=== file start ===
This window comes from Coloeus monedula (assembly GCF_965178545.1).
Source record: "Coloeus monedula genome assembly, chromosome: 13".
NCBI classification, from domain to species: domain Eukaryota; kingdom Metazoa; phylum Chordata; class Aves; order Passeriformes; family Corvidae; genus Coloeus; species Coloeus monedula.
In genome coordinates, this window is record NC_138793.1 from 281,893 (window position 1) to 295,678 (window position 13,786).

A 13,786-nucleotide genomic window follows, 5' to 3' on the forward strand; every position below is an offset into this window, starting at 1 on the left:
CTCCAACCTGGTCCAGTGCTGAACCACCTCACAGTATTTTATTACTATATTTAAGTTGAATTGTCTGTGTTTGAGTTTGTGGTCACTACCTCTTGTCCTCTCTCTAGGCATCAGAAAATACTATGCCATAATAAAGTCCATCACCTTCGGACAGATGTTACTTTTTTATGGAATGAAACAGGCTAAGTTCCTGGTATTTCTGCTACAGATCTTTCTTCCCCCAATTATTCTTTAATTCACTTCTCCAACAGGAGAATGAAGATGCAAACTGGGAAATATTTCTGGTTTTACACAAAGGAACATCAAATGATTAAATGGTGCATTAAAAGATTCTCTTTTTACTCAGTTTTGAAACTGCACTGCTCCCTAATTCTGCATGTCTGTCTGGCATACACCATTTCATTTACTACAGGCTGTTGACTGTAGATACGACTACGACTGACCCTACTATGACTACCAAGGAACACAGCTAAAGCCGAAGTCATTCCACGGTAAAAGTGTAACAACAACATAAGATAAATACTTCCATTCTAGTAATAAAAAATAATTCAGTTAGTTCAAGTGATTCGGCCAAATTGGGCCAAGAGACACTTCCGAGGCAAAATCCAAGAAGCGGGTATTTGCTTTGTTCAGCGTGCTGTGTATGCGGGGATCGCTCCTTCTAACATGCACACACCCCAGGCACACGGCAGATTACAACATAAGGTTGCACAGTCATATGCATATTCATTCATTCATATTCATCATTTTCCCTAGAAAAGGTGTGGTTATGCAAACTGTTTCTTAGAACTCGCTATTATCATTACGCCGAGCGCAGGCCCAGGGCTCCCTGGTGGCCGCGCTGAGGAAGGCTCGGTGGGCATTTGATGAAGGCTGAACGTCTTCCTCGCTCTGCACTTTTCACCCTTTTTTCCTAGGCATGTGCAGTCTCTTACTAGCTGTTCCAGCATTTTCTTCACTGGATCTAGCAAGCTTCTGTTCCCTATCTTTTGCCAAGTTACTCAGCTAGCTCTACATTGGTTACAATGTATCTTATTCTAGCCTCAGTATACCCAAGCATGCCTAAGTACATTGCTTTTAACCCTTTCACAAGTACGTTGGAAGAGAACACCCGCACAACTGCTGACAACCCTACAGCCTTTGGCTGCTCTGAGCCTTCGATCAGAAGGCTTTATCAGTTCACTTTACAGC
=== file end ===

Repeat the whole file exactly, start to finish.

This window comes from Coloeus monedula (assembly GCF_965178545.1).
Source record: "Coloeus monedula genome assembly, chromosome: 13".
NCBI classification, from domain to species: domain Eukaryota; kingdom Metazoa; phylum Chordata; class Aves; order Passeriformes; family Corvidae; genus Coloeus; species Coloeus monedula.
In genome coordinates, this window is record NC_138793.1 from 281,893 (window position 1) to 295,678 (window position 13,786).

A 13,786-nucleotide genomic window follows, 5' to 3' on the forward strand; every position below is an offset into this window, starting at 1 on the left:
CTCCAACCTGGTCCAGTGCTGAACCACCTCACAGTATTTTATTACTATATTTAAGTTGAATTGTCTGTGTTTGAGTTTGTGGTCACTACCTCTTGTCCTCTCTCTAGGCATCAGAAAATACTATGCCATAATAAAGTCCATCACCTTCGGACAGATGTTACTTTTTTATGGAATGAAACAGGCTAAGTTCCTGGTATTTCTGCTACAGATCTTTCTTCCCCCAATTATTCTTTAATTCACTTCTCCAACAGGAGAATGAAGATGCAAACTGGGAAATATTTCTGGTTTTACACAAAGGAACATCAAATGATTAAATGGTGCATTAAAAGATTCTCTTTTTACTCAGTTTTGAAACTGCACTGCTCCCTAATTCTGCATGTCTGTCTGGCATACACCATTTCATTTACTACAGGCTGTTGACTGTAGATACGACTACGACTGACCCTACTATGACTACCAAGGAACACAGCTAAAGCCGAAGTCATTCCACGGTAAAAGTGTAACAACAACATAAGATAAATACTTCCATTCTAGTAATAAAAAATAATTCAGTTAGTTCAAGTGATTCGGCCAAATTGGGCCAAGAGACACTTCCGAGGCAAAATCCAAGAAGCGGGTATTTGCTTTGTTCAGCGTGCTGTGTATGCGGGGATCGCTCCTTCTAACATGCACACACCCCAGGCACACGGCAGATTACAACATAAGGTTGCACAGTCATATGCATATTCATTCATTCATATTCATCATTTTCCCTAGAAAAGGTGTGGTTATGCAAACTGTTTCTTAGAACTCGCTATTATCATTACGCCGAGCGCAGGCCCAGGGCTCCCTGGTGGCCGCGCTGAGGAAGGCTCGGTGGGCATTTGATGAAGGCTGAACGTCTTCCTCGCTCTGCACTTTTCACCCTTTTTTCCTAGGCATGTGCAGTCTCTTACTAGCTGTTCCAGCATTTTCTTCACTGGATCTAGCAAGCTTCTGTTCCCTATCTTTTGCCAAGTTACTCAGCTAGCTCTACATTGGTTACAATGTATCTTATTCTAGCCTCAGTATACCCAAGCATGCCTAAGTACATTGCTTTTAACCCTTTCACAAGTACGTTGGAAGAGAACACCCGCACAACTGCTGACAACCCTACAGCCTTTGGCTGCTCTGAGCCTTCGATCAGAAGGCTTTATCAGTTCACTTTACAGC